Jump to content

Nominations for Tractor of the Month
Garden Tractors and Parts on eBay



Photo
- - - - -

Briggs Dual Circuit Alternator


  • Please log in to reply
10 replies to this topic

#1 jonnycraftsman OFFLINE  

jonnycraftsman
  • New Member
  • Member No: 25593
  • 1 Thanks
  • 3 posts

Posted June 18, 2013 - 02:07 PM

I have an '85 Briggs horizontally opposed twin with the dual circuit alternator. These things put out just enough to charge the battery and power a couple lights.

 

I was looking at the wiring though and noticed that the DC is only half rectified with a diode. all I could find is that it should put out 3amps so I'm guessing that's really between 2 and 4 amps and between 12.5v and 15v. Working the numbers it looks like the AC supply must be around 27.6v accounting for a single resistor drop. So if you where to use a bridge rectifier couldn't you get 26.4v 2-4amp output?

 

Be nice to be able to run an electric PTO.

 



#2 boyscout862 ONLINE  

boyscout862
  • Senior Member
  • Member No: 8923
  • 9,803 Thanks
  • 7,544 posts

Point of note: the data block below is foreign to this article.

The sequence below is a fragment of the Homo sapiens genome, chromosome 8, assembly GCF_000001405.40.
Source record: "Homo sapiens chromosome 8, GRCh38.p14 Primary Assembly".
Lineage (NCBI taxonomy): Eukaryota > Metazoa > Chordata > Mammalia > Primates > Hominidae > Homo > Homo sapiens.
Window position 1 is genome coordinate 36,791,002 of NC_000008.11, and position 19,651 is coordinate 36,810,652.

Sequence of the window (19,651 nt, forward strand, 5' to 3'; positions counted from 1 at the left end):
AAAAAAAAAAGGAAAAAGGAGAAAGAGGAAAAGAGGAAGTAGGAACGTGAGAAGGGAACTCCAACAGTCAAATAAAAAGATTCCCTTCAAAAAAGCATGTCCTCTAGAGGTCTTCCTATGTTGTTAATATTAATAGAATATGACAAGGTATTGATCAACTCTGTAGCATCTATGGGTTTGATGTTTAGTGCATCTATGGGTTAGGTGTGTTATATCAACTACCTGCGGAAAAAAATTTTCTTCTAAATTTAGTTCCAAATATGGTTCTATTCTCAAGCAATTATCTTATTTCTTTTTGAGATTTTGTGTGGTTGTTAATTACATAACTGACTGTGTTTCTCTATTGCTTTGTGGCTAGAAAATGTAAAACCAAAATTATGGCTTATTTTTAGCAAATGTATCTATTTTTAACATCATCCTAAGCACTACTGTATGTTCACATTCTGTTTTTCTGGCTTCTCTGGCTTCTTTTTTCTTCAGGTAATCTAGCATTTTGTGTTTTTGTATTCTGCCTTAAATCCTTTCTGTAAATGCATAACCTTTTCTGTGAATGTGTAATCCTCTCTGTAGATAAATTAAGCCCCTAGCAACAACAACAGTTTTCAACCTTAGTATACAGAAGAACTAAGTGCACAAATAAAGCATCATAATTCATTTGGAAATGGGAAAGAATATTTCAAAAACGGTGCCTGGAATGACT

• Location: N.E. Connecticut

Posted June 18, 2013 - 04:16 PM

Welcome to GTT. That is over my head so, wait for someone to give you the right answer. While waiting check out the Manuals and Photo Galleries. Good Luck, Rick


  • jonnycraftsman said thank you

#3 Arti OFFLINE  

Arti
  • Senior Member
  • Member No: 11282
  • 1,290 Thanks
  • 963 posts
  • Location: South West Wisconsin

Posted June 18, 2013 - 05:02 PM

I think that you would get 5 to 6 amps at 13.8 volts with a full wave rectifier.  I'm not sure if the field alternator windings would stand that for any length of time.


  • jonnycraftsman said thank you

#4 JDBrian OFFLINE  

JDBrian

    Super Moderator

  • Super Moderator
  • Staff
  • -GTt Supporter-
  • Contributor
  • Member No: 2507
  • 9,574 Thanks
  • 14,136 posts
  • Location: Hubley, Nova Scotia - Canada

Posted June 18, 2013 - 05:18 PM

You will likely get more current with the full wave circuit. It depends on the impedance of the windings and the load you put on it. It's likely designed to put out a certain current to the battery on the peaks of the AC rather than a certain voltage. I'm assuming it has no regulation other than the battery which acts as a current sink and prevents the voltage from rising. If you go to a full wave you will potentially get  more current but the peak voltage will be slightly lower due to 2 diode drops being in the circuit for each half cycle. You'd need to test this on a battery to see if it would work, but it will not function as it was designed. You could over charge the battery or over heat the windings of the stator.